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I am wanting to add two new outlets on a unfinished wall in my garage. This wall currently has no outlets at all and is a exterior facing wall. I was wondering if i can tie into the outlet in the ceiling that is used for my garage door opener. I believe this outlet is on the same circuit as all other outlets in my garage. I don't plan on running a lot of devices at the same time, just need the extra outlets for ease of use on that side of the garage. I have never had a breaker trip in the garage either. I am wondering if this is allowed? It is the nearest outlet that i can tie into and it would be very easy to do as well. These would be two 15 amp outlets and would be used for light use.

  • Without knowing what else is on the circuit, it's impossible to say for sure. The receptacles will have to be GFCI protected, but that's all I can say with any certainty. – Tester101 Nov 5 '15 at 16:36
  • There is 4 other outlets in my garage that are all on the same circuit. Nothing is running off of them constantly. They are only being used when i am working in the garage. At most a radio, pancake compressor, saws, other small tools etc. aside from the garage door opener being plugged into the ceiling outlet. – squinny Nov 5 '15 at 16:44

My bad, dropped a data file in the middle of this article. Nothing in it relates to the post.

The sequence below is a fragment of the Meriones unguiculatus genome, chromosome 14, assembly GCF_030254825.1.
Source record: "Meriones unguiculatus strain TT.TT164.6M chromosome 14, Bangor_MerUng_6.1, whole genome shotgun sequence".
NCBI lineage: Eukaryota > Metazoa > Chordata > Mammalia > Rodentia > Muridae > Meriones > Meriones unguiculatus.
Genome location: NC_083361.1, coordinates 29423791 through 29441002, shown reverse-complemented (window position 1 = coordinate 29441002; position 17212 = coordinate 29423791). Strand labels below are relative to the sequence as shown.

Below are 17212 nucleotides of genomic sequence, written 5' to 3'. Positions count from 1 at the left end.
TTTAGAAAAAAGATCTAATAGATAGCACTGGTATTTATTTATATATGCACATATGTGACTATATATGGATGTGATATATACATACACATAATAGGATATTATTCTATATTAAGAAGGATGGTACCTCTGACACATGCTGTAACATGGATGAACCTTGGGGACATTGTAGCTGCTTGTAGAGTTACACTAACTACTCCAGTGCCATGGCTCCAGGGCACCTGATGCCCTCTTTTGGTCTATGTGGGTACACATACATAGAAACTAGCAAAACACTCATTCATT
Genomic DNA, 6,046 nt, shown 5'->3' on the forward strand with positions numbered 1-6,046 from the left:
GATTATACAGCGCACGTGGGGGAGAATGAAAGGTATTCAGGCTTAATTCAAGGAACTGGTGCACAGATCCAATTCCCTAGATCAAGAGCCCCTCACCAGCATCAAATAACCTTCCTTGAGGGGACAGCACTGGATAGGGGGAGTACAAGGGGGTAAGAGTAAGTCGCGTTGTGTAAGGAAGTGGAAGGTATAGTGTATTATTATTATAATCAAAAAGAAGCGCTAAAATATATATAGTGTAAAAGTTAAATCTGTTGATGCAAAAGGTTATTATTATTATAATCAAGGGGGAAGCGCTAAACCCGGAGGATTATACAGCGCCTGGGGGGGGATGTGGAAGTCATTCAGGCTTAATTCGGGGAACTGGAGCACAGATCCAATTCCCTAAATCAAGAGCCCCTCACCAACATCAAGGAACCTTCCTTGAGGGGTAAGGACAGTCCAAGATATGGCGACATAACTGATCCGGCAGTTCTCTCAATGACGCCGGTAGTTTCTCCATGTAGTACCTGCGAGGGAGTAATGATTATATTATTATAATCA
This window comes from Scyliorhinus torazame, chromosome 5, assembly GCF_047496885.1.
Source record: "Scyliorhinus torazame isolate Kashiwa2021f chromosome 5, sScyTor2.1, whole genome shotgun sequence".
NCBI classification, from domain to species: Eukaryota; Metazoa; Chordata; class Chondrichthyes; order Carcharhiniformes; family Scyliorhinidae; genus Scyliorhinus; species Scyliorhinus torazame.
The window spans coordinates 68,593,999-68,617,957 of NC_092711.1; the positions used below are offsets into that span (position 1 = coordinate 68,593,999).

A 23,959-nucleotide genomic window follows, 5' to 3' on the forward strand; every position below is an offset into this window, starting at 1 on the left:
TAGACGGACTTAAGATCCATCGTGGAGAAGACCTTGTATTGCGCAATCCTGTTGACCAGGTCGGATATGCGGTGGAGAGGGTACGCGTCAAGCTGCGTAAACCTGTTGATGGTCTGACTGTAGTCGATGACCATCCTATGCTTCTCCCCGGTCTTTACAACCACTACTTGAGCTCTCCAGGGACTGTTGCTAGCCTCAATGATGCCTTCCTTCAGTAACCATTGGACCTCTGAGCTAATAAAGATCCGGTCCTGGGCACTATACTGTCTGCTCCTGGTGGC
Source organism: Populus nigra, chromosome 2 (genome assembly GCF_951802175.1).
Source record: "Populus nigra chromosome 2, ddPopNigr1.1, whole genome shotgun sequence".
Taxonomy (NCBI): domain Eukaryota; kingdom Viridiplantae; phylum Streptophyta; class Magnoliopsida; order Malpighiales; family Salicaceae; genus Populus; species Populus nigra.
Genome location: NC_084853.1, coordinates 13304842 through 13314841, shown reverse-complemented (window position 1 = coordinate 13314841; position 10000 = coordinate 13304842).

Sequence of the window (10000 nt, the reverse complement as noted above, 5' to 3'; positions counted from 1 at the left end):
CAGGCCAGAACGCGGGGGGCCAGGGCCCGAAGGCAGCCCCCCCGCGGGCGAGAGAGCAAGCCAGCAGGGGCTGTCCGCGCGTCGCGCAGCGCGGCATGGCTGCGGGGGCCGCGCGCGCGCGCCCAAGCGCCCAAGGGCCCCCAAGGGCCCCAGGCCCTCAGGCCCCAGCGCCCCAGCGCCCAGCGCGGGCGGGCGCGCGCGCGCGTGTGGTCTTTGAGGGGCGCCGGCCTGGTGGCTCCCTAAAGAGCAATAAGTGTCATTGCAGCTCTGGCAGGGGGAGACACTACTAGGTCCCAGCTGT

• There is no violation in doing this. But as @Tester01 mentioned it needs to be GFCI. And it really doesn't factor in to how many devices are plugged in as you could in essence plug them all into one outlet if that is all you had. That is only a factor if you will have something that is permanently hooked up. – DMoore Nov 5 '15 at 16:51
  • Are you sure this circuit only supplies the garage receptacles? – Tester101 Nov 5 '15 at 16:52
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These outlets will need to be GFCI protected if the garage door opener outlet isn't already that way, but yes -- there isn't a limit on how many receptacles can go on a general receptacle circuit.

Do double check to make sure that your circuit doesn't serve something else funky though.

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You may be violating code - we don't know the breaker size or the wire gauge to your garage. Also, you'll know you've got too much loaded on there if the breaker flips every time you try to open or close your garage door.

But short answer is yes, you can. Just install it properly (tons of youtube videos).

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    I've never heard of a garage opener circuit being less than 15A circuit wired with 14 gauge (or larger) wire. Under what circumstance would he be in violation? Are some garage opening circuits less than 15A? If you suspect that he's violating code, why is the short answer "yes"? How would he know if his plan to add receptacles will violate code? – Johnny Nov 6 '15 at 1:42
  • It's all 14 gauge wire and on a 15 amp circuit for clarification. – squinny Nov 6 '15 at 2:07
  • @ssaltman, The NEC does not specify a limit to how many outlets are allowed on a given circuit. But I think CEC does though. – Kris Nov 6 '15 at 2:25

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